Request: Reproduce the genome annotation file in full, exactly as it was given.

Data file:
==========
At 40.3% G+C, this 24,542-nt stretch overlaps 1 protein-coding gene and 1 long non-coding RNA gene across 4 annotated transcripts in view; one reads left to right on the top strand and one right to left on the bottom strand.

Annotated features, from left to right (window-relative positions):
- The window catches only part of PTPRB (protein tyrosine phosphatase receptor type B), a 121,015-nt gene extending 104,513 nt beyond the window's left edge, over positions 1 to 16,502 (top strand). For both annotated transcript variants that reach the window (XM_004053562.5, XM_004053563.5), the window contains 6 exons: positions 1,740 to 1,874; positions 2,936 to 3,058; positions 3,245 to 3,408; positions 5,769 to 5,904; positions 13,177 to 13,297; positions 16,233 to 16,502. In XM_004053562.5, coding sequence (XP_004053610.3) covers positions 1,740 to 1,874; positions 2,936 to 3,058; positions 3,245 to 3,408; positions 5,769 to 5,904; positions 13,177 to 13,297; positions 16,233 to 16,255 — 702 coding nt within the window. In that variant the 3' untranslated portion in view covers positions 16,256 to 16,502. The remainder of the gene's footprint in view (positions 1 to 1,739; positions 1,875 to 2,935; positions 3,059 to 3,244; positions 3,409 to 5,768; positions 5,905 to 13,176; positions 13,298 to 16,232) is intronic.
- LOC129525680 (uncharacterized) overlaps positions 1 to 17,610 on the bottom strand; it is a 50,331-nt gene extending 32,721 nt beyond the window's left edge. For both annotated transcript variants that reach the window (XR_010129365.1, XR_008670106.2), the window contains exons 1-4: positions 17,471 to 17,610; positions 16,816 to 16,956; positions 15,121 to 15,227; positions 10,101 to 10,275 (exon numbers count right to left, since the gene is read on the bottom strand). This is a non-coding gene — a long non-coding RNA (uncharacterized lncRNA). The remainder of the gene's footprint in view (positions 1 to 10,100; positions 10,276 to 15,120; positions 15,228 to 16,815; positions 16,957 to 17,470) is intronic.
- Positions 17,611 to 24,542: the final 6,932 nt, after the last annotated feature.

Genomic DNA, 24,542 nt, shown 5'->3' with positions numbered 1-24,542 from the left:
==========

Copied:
At 40.3% G+C, this 24,542-nt stretch overlaps 1 protein-coding gene and 1 long non-coding RNA gene across 4 annotated transcripts in view; one reads left to right on the top strand and one right to left on the bottom strand.

Annotated features, from left to right (window-relative positions):
- The window catches only part of PTPRB (protein tyrosine phosphatase receptor type B), a 121,015-nt gene extending 104,513 nt beyond the window's left edge, over positions 1 to 16,502 (top strand). For both annotated transcript variants that reach the window (XM_004053562.5, XM_004053563.5), the window contains 6 exons: positions 1,740 to 1,874; positions 2,936 to 3,058; positions 3,245 to 3,408; positions 5,769 to 5,904; positions 13,177 to 13,297; positions 16,233 to 16,502. In XM_004053562.5, coding sequence (XP_004053610.3) covers positions 1,740 to 1,874; positions 2,936 to 3,058; positions 3,245 to 3,408; positions 5,769 to 5,904; positions 13,177 to 13,297; positions 16,233 to 16,255 — 702 coding nt within the window. In that variant the 3' untranslated portion in view covers positions 16,256 to 16,502. The remainder of the gene's footprint in view (positions 1 to 1,739; positions 1,875 to 2,935; positions 3,059 to 3,244; positions 3,409 to 5,768; positions 5,905 to 13,176; positions 13,298 to 16,232) is intronic.
- LOC129525680 (uncharacterized) overlaps positions 1 to 17,610 on the bottom strand; it is a 50,331-nt gene extending 32,721 nt beyond the window's left edge. For both annotated transcript variants that reach the window (XR_010129365.1, XR_008670106.2), the window contains exons 1-4: positions 17,471 to 17,610; positions 16,816 to 16,956; positions 15,121 to 15,227; positions 10,101 to 10,275 (exon numbers count right to left, since the gene is read on the bottom strand). This is a non-coding gene — a long non-coding RNA (uncharacterized lncRNA). The remainder of the gene's footprint in view (positions 1 to 10,100; positions 10,276 to 15,120; positions 15,228 to 16,815; positions 16,957 to 17,470) is intronic.
- Positions 17,611 to 24,542: the final 6,932 nt, after the last annotated feature.

Genomic DNA, 24,542 nt, shown 5'->3' with positions numbered 1-24,542 from the left: